However, the media bugged out when Daelyn Fortney, co-founder and writer for ThisDishIsVeg, reported that Starbucks misled the general public by portraying its Strawberries & Crème Frappuccinos and Strawberry Smoothies as vegan-friendly. She recently received a picture of the ingredients in the frappuccinos and smoothies from a Starbucks barista that clearly showed the use of cochineal red dye made from the crushing of female cochineal beetles found in Mexico and South America. The extract gives the drinks their pinkish coloring. The photographs for the ingredients in the frappuccinos and smoothies can be found in Daelyn’s article here.

I contacted Daelyn via email to inquire if she intended to petition for the removal of the extract due to her vegan lifestyle or if she had a real reason to be annoyed at Starbucks. Daelyn stated that the main reason for publishing the story was “to let [their] readers know that the drink, that was once reported as vegan, is no longer safe to consume.” Starbucks itself has now also vindicated her from many media claims, which directly or indirectly accused her of pushing her vegan agenda.

Daelyn has no problem with companies using the dye, and says, “If other companies wish to use the additive, that is completely up to them and not my place to ask them to stop using it -- as long as they aren't promoting the product as safe for vegans.” The writers at ThisDishIsVeg take issue with the lack of communication between the company and its clients.

While a few news outlets, including USA Today, reported judiciously on the topic, many in the media originally reported the story by accentuating the use of cochineal extract in the drinks in order to shock those who lacked knowledge of its prevalence in many food and drink items (myself included). For example, stories had titles such as “GROSS! Starbucks Strawberry Frappuccino contains 'dried bodies' of bugs.”

The use of the red dye is no big surprise, though. The cochineal extract has been used since at least the fifteenth century and is used in many American products, from Yoplait yogurts to three Kellogg's (K) Pop-Tarts flavors. Others downplayed Daelyn’s complaint by emphasizing the health benefits of the cochineal extract compared to the negative health impacts of other artificial ingredients, implying vegans should just deal with it because the red dye is better for everyone. CBCNews, for example, opened with " Starbucks is listening to the consumer push for more natural foods. [. ] The buggy inclusion has sparked criticism from some vegans and vegetarians, but a Canadian food scientist said that the extract borne of insects is still a better option than synthetic equivalents." The article only gives a small nod to vegans at the end of the article by stating, "As for vegans and vegetarians taking issue with 'hidden' animal extracts, Hekmat said that this could be resolved by producers being more open and transparent about their products."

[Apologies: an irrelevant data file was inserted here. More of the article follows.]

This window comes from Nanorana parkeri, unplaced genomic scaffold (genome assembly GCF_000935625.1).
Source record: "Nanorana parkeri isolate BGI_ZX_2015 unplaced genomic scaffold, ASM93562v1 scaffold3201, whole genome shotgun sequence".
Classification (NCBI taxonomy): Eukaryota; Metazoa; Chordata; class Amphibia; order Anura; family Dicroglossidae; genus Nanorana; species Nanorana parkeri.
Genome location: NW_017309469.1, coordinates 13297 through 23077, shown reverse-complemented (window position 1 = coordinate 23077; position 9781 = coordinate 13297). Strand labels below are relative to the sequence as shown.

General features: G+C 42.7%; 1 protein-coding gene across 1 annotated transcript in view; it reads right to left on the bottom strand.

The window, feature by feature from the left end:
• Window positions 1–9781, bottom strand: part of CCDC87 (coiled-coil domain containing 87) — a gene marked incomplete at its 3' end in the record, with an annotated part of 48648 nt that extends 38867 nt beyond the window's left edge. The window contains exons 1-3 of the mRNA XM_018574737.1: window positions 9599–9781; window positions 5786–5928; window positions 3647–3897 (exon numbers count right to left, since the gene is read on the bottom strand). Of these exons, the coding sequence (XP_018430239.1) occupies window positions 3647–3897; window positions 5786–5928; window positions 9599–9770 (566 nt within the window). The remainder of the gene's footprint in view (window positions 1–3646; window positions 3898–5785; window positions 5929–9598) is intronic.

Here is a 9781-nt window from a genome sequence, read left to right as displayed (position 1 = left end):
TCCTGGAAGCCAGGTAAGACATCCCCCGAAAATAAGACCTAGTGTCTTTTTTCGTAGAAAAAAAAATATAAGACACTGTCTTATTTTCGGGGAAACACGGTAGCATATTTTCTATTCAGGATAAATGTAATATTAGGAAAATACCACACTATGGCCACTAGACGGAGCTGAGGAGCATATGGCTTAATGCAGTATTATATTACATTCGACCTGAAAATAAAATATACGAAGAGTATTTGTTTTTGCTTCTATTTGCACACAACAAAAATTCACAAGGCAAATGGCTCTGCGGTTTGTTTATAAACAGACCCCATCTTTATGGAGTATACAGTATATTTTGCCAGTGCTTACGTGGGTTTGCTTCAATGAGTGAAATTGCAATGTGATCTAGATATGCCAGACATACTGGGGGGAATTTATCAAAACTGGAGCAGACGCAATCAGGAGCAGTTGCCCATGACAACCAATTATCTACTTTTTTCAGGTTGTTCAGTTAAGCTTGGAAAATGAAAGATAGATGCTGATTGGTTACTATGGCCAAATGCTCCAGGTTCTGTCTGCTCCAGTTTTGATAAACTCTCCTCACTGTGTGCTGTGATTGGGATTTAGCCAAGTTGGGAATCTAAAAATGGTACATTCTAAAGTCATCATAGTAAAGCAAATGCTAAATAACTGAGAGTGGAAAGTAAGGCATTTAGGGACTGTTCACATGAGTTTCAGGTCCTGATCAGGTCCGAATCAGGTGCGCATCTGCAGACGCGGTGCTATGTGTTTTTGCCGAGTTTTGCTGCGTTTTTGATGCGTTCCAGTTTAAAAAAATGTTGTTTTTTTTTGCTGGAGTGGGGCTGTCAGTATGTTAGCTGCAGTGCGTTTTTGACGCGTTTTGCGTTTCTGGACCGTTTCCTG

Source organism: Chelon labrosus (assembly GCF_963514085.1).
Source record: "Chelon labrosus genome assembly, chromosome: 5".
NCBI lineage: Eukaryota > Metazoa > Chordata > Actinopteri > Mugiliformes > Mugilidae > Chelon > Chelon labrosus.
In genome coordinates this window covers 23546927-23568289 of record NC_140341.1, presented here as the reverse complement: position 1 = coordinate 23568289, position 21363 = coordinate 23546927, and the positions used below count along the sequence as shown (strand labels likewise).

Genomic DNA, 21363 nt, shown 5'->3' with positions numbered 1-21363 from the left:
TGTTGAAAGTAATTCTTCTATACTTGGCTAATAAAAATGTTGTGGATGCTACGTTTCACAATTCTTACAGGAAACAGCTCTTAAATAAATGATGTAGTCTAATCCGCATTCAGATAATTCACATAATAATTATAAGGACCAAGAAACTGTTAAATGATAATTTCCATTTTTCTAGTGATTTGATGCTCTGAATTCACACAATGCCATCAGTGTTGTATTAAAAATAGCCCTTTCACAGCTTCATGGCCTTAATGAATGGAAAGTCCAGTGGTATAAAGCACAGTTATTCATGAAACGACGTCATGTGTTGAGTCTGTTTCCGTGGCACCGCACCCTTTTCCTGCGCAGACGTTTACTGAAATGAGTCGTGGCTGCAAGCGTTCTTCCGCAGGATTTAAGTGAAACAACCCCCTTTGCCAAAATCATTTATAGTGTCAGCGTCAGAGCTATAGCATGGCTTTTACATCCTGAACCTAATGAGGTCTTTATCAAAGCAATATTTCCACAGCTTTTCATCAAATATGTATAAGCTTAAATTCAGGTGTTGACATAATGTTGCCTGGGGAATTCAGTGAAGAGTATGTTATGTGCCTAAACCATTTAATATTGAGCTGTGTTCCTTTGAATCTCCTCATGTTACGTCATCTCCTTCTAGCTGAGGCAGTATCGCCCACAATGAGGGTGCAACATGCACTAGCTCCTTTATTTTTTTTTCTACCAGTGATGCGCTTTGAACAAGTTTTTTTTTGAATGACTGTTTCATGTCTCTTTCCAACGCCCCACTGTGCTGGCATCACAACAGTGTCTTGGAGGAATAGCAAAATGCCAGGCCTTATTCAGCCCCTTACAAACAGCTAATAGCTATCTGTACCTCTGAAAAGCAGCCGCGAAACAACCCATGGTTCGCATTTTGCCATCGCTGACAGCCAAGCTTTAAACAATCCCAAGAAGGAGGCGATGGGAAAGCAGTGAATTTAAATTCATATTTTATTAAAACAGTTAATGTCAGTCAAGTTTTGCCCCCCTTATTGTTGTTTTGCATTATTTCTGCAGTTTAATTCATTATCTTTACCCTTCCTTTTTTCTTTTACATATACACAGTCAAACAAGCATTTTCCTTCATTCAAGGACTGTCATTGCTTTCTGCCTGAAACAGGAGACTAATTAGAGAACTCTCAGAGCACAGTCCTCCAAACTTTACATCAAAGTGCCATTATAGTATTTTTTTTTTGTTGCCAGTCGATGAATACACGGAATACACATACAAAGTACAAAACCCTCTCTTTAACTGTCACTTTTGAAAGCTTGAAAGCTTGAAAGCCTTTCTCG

Here is what Starbucks did.

After Starbucks officially announced its new "However-You-Want-It Frappuccino," the company surreptitiously switched to the use of cochineal extract in January of this year. Vegans still assumed that the drinks were vegan-friendly because the company released no official announcement, and the ingredients are not listed on the drink's company profile. Daelyn said in her email, “I, personally, confirmed with Starbucks that the drinks were ‘free from animal-derived products,’” and she continued to assume the drink was vegan-friendly after the initial announcement last May. Last year, an employee at the coffee house chain even told ThisDishIsVeg to remind its readers that the whipped cream contained dairy to ensure vegan customers could follow their diet.

When Starbucks moved away from using artificial ingredients in January to make its drinks healthier, it abandoned its earlier meticulous method of PR. The company did nothing illegal, though, following FDA regulations on the usage of cochineal extract. The company originally responded to Daelyn's article with this statement: “At Starbucks, we have the goal to minimize artificial ingredients in our products. The strawberry base for our Strawberries & Crème Frappuccino does contain cochineal extract, a common natural dye that is used in the food industry, and it helps us move away from artificial ingredients.”

Daelyn's response to Starbucks' change of heart? In an email to me, she said:

"I think it's fantastic that Starbucks plans to move away from artificial ingredients. However, there are other natural plant-based alternatives that can be used. Or, they can forgo the dye all together. And, I've never asked anyone to boycott the company. Again, my goal with the original article was to help people understand what they are consuming."

It looks like Starbucks agrees with her now.

ThisDishIsVeg just wants to hold Starbucks accountable for its original claim for its “However-You-Want-It Frappuccinos," specifically its initial claim of being vegan-friendly, and and allow "customers to create a blended beverage that is uniquely their own."


Kyk die video: Starbucks reveals frappuccino additive (Oktober 2021).